But, both Brodersen and Oran agree that, "film is a gradually diminishing arena." "The people still shooting film are those for whom it's the right artistic objective," said Oran. "Our objective as a company is to still support those people. We've maintained a steady flow of film work, so we can give the turn-around for people shooting on film that we did 20 years ago." Brodersen reported that FotoKem also gets film from overseas and out of state. "There's been an uptick in courier work as a result of local labs going away," he said. "FedEx and other couriers are awfully busy getting us unprocessed negative."
Brodersen pointed out that major Hollywood studios are also clients, as are others who want to preserve films. "Part of our commitment to film-based services is to studios and film owners who need preservation and/or archiving," he said. "And we have a steady flow of that business."
The FotoKem building in Burbank, California
PRESERVATION/ARCHIVE OF FILM
Historic films are archived at the Library of Congress, the Academy of Motion Picture Arts & Sciences as well as dozens of other archives, many of them housed at universities with film studies programs. As I detailed in a recent story on the restoration of a Mary Pickford film, film labs are crucial for preserving and restoring these historic films.
But nearly all of these specialist labs are hanging by a thread. Most recently, Alpha Cine in Seattle, a stalwart in film processing, ceased operations on October 31, 2013. ColorLab President Russ Suniewick, whose company worked on the Mary Pickford film, knows just how difficult it is to keep the doors open.
ColorLab President Russ Suniewick and wife, Nancy McLean, Colorlab's Comptroller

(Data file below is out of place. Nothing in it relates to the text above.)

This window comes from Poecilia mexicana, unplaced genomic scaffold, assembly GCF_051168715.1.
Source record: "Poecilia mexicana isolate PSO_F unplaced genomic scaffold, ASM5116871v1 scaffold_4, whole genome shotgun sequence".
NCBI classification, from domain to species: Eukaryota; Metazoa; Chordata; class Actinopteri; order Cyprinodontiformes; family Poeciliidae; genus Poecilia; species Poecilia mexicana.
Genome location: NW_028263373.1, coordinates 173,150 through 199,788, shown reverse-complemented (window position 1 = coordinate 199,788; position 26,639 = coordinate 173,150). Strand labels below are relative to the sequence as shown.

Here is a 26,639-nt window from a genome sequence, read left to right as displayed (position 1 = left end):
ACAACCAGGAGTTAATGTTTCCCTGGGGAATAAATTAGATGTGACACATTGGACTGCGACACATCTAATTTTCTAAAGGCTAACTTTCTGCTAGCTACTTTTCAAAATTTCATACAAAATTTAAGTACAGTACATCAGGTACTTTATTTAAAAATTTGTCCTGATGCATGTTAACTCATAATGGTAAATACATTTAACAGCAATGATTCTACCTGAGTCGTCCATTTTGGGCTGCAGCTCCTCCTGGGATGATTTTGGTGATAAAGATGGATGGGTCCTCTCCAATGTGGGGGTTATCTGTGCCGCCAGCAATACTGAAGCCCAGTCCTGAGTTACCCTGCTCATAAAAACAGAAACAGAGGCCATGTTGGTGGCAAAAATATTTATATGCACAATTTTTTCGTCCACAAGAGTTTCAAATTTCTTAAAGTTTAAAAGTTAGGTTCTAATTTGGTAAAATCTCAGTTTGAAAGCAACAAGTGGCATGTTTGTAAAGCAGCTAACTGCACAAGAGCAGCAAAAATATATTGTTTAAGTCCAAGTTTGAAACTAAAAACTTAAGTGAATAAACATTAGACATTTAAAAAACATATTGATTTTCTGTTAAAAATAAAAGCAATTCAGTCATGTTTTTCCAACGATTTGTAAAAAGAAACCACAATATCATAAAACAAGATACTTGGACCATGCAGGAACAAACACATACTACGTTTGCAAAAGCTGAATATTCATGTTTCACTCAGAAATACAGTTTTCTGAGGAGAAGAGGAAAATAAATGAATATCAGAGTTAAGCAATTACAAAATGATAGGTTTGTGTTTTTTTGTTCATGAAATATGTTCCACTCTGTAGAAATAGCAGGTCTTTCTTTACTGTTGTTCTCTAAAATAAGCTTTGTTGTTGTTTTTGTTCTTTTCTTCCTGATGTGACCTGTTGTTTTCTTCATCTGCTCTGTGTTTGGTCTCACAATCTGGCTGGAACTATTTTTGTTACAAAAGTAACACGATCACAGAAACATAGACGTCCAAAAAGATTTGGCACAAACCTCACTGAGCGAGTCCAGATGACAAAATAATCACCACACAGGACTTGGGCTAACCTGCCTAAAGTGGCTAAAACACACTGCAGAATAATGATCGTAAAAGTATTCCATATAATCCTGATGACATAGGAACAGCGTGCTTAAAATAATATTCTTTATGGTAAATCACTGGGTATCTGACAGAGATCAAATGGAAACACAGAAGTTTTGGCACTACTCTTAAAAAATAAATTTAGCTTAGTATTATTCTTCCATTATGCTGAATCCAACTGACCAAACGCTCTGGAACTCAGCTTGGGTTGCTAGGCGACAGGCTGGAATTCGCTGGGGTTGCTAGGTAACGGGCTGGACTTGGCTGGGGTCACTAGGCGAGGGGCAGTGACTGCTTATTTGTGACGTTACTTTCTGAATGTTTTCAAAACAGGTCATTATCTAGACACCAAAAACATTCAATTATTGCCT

"We started out as a motion picture lab in 1972," he said. "Sands shifted when video chips camera long and, about 12 years ago, we repurposed our skillsets and applied it strictly to film preservation." He lamented that, "there are very few preservation facilities remaining because of all the labs going out of business."
When he made the switch from full-on film processing to the preservation niche, Los Angeles and New York were still teeming with film-based TV and features. ColorLab's switch to acting as a preservation/restoration lab saved 25 jobs. But, as anyone in the preservation business knows, the money to work on films isn't easy to find. "Especially 12 years ago, these weren't films that could get preserved without a sure-fire revenue model," said Suniewick. Located near Washington, D.C., Suniewick ended up focusing on films that had historic or cultural value, with funds from the Library of Congress being disseminated through the National Film Foundation in San Francisco.
Suniewick said that, although there are hundreds – if not thousands – of films that need restoration and preservation, the funds to do so are far from a given. "There is not that much money flowing," he said. "It's doled out, or at least that's the way it seems. We don't get [much] money in any given year, but we do have projects that can go on for more than one year."
The lab technicians at ColorLab haven't had a raise in years, said Suniewick, and he can barely pay for healthcare. "If we were true business people, we would have closed in 1986," he said. "But the people here are extraordinarily dedicated. That's why we're so anxious about the future."
OUTSIDE THE U.S.
Although I was unable to interview lab owners in destinations that might still be strongholds of film distribution, I did speak to some labs outside of the U.S. Nigel Horn, co-founder of i-dailies Ltd., has spent much of his career in the lab business, and opened this lab in March 2012. "I was aware that Technicolor was going to close," he said. "We took a leap of faith into the unknown, to increase capacity to meet the demand," he said.
The film lab focuses only on producing negatives and doesn't aim to offer bulk release printing. "This is a boutique and specialist lab," said Horn, who said they have the capacity to handle 100,000 feet of negative a night. "We're passionate about keeping film. In a way there's never been a better time to shoot film and process it in the U.K.: the people, machines and chemistry are all here."